How to avoid context-related translation errors

The value of high-quality translations has been proven time and time again. Yet there’s a crucial issue with their execution, that, even in our age of almost almighty technology, has yet to be resolved.

The issue: context—or rather, the lack of context that’s being provided to translators.

There are enormous benefits to be gained by providing your linguistic team with style guides, glossaries, screenshots—as many reference materials as possible. But even with all these materials provided, the amount of context available is limited by the translation process itself.

As it stands, translations are carried out within a translation platform—not within your individual document/app/platform. This means that the translator does not see the source text in context. They’re instead presented with a list of detached phrases, as in the screenshot below:

This format deprives translators of any context. They’re faced with a list that may contain both one-word strings (“Reset”, “Copy”), and larger blurbs (such as privacy policy text), combined into one huge—and confusing—segment.

Of course, linguists have a general understanding of your product. But even if they’ve had an introductory look at the copy, they cannot know exactly where each of the strings they’re translating appear in the UI.

In one scenario, linguists incorrectly translated the string “home” as “house.” The website being translated belonged to a furniture retailer, but, unbeknownst to the translators, the string in question was actually a home button.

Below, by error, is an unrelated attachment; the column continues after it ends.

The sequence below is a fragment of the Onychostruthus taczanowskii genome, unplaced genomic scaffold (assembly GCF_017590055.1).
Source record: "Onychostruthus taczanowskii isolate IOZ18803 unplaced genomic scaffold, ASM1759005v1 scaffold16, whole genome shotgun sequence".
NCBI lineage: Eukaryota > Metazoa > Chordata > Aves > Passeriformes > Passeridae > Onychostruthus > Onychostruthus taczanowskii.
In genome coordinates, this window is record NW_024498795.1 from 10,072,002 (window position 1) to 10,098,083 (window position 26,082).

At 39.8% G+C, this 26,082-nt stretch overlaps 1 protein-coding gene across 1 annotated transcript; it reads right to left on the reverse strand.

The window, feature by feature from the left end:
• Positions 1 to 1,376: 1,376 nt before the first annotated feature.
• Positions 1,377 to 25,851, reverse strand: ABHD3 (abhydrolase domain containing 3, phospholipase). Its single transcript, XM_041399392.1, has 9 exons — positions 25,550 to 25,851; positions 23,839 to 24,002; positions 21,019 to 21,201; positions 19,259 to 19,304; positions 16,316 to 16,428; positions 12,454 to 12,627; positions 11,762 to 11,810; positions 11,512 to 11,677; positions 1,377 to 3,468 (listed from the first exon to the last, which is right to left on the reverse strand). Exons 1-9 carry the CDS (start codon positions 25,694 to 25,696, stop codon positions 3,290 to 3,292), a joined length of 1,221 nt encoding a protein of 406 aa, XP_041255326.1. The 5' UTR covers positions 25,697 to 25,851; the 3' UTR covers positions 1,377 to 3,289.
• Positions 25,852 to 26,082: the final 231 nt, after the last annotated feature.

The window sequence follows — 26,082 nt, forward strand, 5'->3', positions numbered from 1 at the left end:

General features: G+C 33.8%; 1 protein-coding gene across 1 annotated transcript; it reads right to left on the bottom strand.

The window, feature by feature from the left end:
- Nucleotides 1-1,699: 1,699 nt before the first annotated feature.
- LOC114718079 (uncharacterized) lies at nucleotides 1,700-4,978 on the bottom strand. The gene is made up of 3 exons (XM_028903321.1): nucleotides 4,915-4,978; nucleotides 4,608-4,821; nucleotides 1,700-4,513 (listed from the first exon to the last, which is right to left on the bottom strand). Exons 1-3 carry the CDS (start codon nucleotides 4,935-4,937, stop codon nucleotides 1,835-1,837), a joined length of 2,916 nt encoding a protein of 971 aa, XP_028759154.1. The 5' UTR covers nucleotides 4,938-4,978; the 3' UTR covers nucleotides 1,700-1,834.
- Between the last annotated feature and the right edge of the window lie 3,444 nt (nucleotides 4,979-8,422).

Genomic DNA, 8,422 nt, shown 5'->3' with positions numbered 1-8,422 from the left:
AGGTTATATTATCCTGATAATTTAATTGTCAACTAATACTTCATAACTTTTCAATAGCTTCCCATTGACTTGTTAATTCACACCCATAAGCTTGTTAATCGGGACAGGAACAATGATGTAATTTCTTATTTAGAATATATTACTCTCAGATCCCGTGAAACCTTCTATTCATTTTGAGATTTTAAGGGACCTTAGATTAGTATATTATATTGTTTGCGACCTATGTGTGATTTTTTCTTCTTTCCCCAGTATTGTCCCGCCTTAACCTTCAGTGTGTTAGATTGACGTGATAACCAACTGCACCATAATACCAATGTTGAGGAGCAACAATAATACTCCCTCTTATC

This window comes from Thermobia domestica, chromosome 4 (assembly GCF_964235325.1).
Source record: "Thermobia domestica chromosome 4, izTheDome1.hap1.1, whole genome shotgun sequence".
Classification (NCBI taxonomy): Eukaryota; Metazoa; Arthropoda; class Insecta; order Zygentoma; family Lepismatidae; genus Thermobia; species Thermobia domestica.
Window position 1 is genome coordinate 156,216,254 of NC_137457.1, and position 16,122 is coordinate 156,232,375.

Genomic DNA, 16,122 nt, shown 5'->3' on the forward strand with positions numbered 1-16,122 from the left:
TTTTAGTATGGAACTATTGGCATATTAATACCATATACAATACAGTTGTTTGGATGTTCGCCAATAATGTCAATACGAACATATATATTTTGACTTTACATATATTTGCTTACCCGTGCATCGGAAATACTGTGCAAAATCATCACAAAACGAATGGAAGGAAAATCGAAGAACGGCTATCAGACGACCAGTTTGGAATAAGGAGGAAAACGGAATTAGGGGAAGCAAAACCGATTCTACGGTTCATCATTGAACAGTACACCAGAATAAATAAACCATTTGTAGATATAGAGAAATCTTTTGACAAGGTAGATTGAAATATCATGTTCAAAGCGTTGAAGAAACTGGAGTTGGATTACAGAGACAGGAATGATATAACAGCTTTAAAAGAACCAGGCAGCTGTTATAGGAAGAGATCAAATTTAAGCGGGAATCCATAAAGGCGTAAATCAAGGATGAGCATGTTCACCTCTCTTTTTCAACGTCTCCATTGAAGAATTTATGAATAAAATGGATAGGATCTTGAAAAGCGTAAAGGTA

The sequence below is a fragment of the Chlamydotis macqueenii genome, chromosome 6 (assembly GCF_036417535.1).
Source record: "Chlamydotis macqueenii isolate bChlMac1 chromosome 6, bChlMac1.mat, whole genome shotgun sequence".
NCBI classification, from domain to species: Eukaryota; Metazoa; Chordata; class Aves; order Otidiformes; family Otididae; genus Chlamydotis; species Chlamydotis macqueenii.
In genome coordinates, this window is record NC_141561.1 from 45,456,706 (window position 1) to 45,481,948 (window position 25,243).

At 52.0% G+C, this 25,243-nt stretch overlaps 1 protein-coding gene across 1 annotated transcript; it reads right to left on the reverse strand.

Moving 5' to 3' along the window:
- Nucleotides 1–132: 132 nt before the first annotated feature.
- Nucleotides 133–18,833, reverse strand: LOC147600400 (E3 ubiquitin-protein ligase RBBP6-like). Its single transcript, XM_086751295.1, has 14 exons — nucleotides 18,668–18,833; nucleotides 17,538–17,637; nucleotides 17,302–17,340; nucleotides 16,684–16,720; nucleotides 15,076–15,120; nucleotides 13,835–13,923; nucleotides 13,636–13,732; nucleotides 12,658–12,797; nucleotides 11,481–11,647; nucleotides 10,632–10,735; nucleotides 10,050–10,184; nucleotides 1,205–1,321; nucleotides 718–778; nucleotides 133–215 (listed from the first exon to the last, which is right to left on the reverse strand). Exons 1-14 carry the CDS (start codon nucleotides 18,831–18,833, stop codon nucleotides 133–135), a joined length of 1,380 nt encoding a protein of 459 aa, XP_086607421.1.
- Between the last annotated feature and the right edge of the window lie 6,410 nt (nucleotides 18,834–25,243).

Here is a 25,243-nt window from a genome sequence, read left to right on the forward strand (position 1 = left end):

So, how can we avoid errors resulting from a lack of context?

  • Provide translators a screenshot or developer notes for each and every string (the translation platform Transifex allows you to do so)
  • Perform a professional linguistic testing of your product/app after the translation has been implemented

So far, on-device linguistic QA is the only bulletproof solution for companies striving to release a seamlessly localized product to their target markets. Due to the context limitations faced by translators, linguistic issues—as well as layout/display issues—can be identified only during the QA step. This step involves a QA tester navigating through the test plan and auditing every possible screen, in a manner mimicking how a user would interact with the product. This is the best time to catch any inconsistencies or mistranslations (as in our “Home” example), since the translation is presented in context.

At e2f, we offer thorough linguistic testing to ensure that your product (software, website, app—you name it) is in it’s best possible form for an international audience. For more details on e2f’s services, check our Linguistic testing page or get in touch at [email protected].